I am looking for motivated students who are interested in pursing a graduate degree or internship in the area of approximation algorithms and combinatorial optimization. If interested, please contact me via e-mail.
CSI7611 Approximation Algorithms (Yonsei University, Spring 2016)
CS4820 Introduction to Analysis of Algorithms (Cornell University, Summer 2012)
We present a new LP-rounding algorithm for facility location problems, which yields the first constant approximation algorithm for the dynamic facility location problem. This problem is a generalization of the classic facility location problem, proposed by Eisenstat, Mathieu, and Schabanel to model the dynamics of evolving social/infrastructure networks. Our algorithm, based on competing exponential clocks, exhibits several properties that distinguish our approach from previous LP-roundings for facility location problems. We demonstrate that these properties enable us to apply our new algorithm to the dynamic problem.H.-C. An, M. Singh, and O. Svensson. LP-based algorithms for capacitated facility location. In FOCS 2014: Proceedings of the 55th Annual IEEE Symposium on Foundations of Computer Science, pages 256-265, 2014. Invited to a special issue of SIAM Journal on Computing. [slides (long)] [slides (short)]
Linear programming (LP) has played a key role in the study of algorithms for combinatorial optimization problems. In particular, a variety of LP-based methodologies have been applied to and evolved from the uncapacitated facility location problem. Unfortunately, this collection of powerful techniques had not yet been applicable to the more general capacitated facility location problem. In this paper, we present a linear programming relaxation with constant integrality gap for capacitated facility location. Our algorithmic proof of integrality gap is obtained by finally accessing the rich toolbox of LP-based methodologies: we present a constant factor approximation algorithm based on LP-rounding.H.-C. An, A. Bhaskara, C. Chekuri, S. Gupta, V. Madan, and O. Svensson. Centrality of trees for capacitated k-center. In IPCO 2014: Proceedings of the 17th Conference on Integer Programming and Combinatorial Optimization, pages 52-63, 2014. This paper merges two independent works, one by the 1st, 2nd & 6th authors and the other by the 3rd, 4th & 5th. [slides]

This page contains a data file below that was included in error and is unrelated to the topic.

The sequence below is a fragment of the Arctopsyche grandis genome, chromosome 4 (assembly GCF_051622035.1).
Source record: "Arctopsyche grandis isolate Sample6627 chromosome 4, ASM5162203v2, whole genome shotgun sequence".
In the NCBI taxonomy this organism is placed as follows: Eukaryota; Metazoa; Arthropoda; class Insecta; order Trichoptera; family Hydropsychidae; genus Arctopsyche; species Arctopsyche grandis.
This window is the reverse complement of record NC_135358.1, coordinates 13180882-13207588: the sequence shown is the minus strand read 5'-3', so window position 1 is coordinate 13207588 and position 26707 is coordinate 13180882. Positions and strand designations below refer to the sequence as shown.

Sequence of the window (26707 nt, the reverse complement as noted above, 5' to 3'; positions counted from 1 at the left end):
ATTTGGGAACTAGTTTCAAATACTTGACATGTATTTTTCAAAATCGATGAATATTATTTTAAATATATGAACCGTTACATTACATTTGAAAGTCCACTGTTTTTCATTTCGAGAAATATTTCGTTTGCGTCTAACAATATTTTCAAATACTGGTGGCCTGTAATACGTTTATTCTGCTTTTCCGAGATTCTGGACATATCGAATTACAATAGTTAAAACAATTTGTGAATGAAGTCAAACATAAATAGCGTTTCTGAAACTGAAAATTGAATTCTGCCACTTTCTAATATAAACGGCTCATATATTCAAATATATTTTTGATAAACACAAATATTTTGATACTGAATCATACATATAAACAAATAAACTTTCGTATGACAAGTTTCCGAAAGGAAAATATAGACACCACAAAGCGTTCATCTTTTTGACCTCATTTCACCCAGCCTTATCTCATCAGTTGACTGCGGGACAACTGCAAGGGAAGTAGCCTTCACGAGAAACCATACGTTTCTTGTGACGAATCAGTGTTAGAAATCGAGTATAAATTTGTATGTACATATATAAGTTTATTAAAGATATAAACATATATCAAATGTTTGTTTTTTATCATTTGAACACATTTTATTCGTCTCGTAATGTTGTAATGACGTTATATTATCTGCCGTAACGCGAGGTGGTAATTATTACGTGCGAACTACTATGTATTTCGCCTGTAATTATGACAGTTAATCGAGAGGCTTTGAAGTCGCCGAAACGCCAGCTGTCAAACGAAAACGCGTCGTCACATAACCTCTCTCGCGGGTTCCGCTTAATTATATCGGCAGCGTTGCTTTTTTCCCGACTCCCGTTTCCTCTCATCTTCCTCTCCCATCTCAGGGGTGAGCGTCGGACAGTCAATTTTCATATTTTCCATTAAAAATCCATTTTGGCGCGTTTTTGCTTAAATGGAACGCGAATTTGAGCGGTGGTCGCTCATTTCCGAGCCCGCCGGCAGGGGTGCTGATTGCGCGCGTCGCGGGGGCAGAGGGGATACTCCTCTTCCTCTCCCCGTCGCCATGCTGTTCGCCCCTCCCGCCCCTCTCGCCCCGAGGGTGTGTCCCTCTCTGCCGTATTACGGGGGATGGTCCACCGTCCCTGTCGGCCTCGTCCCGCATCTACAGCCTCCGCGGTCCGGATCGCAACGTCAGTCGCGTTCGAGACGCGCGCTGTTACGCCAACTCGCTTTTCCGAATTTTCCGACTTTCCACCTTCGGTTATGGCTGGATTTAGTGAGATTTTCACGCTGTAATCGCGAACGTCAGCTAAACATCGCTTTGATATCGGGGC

There is a large discrepancy in our understanding of uncapacitated and capacitated versions of network location problems. This paper aims to bridge this discrepancy, by presenting a simple algorithm for the capacitated k-center problem. Our algorithm has a clean analysis that allows us to prove an improved approximation ratio of 9, narrowing down the integrality gap of the standard LP relaxation to either 7, 8, or 9. We present extensions of our techniques to related problems, and also give evidence to show that more powerful preprocessing could lead to better algorithms, by giving an approximation algorithm that beats the integrality gap for instances where all non-zero capacities are uniform.H.-C. An, R. Kleinberg, and D. B. Shmoys. Improving Christofides' algorithm for the s-t path TSP. In STOC 2012: Proceedings of the 44th ACM Symposium on Theory of Computing, pages 875-886, 2012. Presented in a single-track session of STOC 2012. Finalist of George E. Nicholson 2013 Student Paper Competition. [slides (long)] [slides (short)]